2 Materials and methods

2.1 Datasets

2.1.1 GIMMS NDVI4g

The normalized differential vegetation index (NDVI) is commonly used as a proxy for vegetation canopy greenness and growth condition. In the study, we used the fourth-generation NDVI dataset of GIMMS, which provides biweekly NDVI records with a spatial resolution of 1/12° ( 8 km) during 1982–2017 to extract the start and end of the growing season (Pinzon and Tucker, 2014; Tucker et al., 2005; Cao et al., 2023). This NDVI dataset has been refined and corrected for orbital drift, calibration, viewing geometry, and volcanic aerosols, which can accurately reflect the accurate growth dynamics of surface vegetation (Kaufmann et al., 2000).

2.1.2 Climate forcing field data

We used CRU-NCEP V7 data with a horizontal spatial resolution of 0.5 × 0.5° as the forcing field data for driving the LPJ-GUESS model during 1901–2015. The forcing field data include monthly air temperature (1901–1978) and precipitation, wind speed, wet days, incoming shortwave radiation, and relative humidity measurements over the period 1901–2015, which can be downloaded from (last access: 28 March 2024​​​​​​​). The ERA5-Land daily air temperature dataset has been used to parameterize spring and autumn phenological algorithms and force the LPJ-GUESS model. The dataset is a global reanalysis dataset developed by the European Centre for Medium-Range Weather Forecasts (ECMWF), which utilizes advanced data assimilation techniques by combining observations from various sources, such as satellites, weather stations, and weather balloons, with numerical weather prediction models. We downloaded the ERA5-Land and daily air temperature at a 0.5° spatial resolution (consistent with the CRU NCEP V7 data from 1979–2015) from their official website (; last access: 28 March 2024). Due to a possible bias between different datasets, we calculated the monthly average of the ERA5-Land daily air temperature and calculated its climatology as well as the climatology of the CRU NCEP V7 monthly air temperature data, and we corrected the bias of the ERA5-Land data according to the deviation.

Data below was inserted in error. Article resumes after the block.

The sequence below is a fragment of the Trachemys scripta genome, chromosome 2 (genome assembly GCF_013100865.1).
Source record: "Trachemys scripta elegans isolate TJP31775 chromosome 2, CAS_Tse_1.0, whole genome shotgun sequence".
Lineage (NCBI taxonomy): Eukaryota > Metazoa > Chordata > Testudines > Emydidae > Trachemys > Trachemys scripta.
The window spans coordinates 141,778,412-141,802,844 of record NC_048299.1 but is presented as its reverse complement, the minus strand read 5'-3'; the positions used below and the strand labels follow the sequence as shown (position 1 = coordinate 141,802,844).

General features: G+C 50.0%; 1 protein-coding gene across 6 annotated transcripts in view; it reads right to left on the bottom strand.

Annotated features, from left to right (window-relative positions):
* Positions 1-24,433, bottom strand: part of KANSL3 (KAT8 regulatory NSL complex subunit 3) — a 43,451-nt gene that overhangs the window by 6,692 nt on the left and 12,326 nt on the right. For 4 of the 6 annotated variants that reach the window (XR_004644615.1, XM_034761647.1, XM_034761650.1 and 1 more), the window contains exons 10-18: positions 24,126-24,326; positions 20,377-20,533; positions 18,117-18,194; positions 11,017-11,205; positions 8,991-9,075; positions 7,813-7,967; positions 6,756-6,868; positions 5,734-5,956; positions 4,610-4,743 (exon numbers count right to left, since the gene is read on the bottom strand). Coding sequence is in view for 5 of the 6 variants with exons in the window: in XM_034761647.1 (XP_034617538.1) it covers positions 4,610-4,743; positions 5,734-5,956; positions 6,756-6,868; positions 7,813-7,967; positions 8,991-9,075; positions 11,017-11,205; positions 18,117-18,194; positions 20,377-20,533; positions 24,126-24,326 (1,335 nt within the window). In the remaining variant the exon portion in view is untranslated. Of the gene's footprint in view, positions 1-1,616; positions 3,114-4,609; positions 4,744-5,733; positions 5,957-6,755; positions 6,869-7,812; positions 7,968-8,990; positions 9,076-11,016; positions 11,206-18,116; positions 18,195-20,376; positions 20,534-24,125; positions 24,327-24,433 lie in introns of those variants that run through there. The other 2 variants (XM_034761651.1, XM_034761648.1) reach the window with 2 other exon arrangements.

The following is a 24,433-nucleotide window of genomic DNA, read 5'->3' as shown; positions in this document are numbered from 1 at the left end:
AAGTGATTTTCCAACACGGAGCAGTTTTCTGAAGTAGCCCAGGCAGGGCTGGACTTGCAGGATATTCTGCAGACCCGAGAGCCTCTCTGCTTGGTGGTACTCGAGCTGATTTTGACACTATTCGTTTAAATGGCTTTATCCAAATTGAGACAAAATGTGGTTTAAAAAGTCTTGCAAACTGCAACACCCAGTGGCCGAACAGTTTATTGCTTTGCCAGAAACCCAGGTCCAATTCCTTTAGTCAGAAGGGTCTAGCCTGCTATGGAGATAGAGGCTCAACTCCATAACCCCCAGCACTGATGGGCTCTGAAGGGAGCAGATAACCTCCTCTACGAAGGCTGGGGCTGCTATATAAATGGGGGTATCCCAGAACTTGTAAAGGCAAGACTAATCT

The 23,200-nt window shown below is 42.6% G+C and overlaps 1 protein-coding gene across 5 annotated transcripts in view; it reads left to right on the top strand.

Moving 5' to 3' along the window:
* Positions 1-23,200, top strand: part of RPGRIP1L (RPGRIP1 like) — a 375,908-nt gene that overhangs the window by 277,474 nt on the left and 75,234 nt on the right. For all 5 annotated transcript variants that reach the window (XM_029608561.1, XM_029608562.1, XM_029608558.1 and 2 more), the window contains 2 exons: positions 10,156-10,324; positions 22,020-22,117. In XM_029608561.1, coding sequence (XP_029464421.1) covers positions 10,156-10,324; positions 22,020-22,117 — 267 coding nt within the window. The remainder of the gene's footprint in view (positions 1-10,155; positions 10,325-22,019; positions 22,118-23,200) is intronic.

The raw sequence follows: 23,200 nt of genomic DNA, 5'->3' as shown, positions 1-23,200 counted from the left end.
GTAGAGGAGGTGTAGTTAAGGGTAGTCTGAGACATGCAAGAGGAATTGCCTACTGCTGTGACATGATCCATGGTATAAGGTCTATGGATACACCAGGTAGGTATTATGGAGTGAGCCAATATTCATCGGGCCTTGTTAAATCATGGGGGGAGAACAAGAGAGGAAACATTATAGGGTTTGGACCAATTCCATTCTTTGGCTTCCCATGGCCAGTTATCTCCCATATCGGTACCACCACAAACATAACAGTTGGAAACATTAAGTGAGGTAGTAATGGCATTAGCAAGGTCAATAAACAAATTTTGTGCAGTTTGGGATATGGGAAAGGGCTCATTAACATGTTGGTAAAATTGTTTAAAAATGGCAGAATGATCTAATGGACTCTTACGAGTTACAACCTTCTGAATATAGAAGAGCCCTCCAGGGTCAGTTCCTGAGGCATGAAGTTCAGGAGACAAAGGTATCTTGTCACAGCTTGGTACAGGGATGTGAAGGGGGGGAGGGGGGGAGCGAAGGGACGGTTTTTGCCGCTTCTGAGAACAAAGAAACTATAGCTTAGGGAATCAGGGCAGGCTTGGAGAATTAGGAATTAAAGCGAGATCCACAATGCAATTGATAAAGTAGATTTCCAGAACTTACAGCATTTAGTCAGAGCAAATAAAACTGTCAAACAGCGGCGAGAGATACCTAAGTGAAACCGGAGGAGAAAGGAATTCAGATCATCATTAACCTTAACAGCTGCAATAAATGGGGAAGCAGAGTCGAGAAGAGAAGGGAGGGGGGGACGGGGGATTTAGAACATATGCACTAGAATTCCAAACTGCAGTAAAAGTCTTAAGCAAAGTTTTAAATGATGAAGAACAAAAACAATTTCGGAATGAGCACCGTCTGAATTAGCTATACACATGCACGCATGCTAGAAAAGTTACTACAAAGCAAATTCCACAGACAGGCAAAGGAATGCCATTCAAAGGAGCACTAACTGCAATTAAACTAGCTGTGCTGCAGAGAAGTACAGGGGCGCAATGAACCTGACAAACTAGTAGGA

2.1.3 GLC2000 land cover data

Satellite remote sensing can capture the collective information from mixed pixels comprised of various plants and also information from dominant vegetation. The data acquired through satellite remote sensing can be regarded as representative of a particular vegetation type only when the plant functional types within a grid cell exhibit a relatively homogeneous composition. Based on the GLC2000 land cover types data, which are designated according to PFTs ascribed to satellite images and ground truth by regional analysts with a 1 km spatial resolution (Bartholome and Belward, 2005), we calculated the proportion of different PFTs in the 0.5 × 0.5° grid cell to identify pixels dominated by a specific plant functional type (the proportion of a specific plant function type is greater than 50 %; Figs. 1 and S1).

Figure 1The spatial distributions of 11 detailed regional land cover types in the GLC2000 products. BNS (boreal needleleaved summergreen tree): deciduous needle forest. IBS–TeBS trees (shade-intolerant broadleaved summergreen tree and shade-tolerant temperate broadleaved summergreen tree): open deciduous broadleaf forest and closed deciduous broadleaf forest. Shrubs (summergreen shrubs): sparse herbaceous or sparse shrub cover and deciduous shrubs.

2.1.4 VPM GPP and REA ET data

We used the vegetation photosynthesis model (VPM) gross primary productivity (GPP) (Zhang et al., 2017a) and REA ET (reliability ensemble averaging; Lu et al., 2021a) to compare the simulation results of carbon and water fluxes with the LPJ-GUESS model.

The VPM GPP dataset is constructed upon an enhanced light use efficiency theory, utilizing satellite data from MODIS and climate data from NCEP Reanalysis II. It incorporates an advanced vegetation index (VI) gap-filling and smoothing algorithm, along with distinct considerations for C3/C4 photosynthesis pathways. The VPM GPP product can be downloaded from (Zhang et al., 2017​​​​​​​b).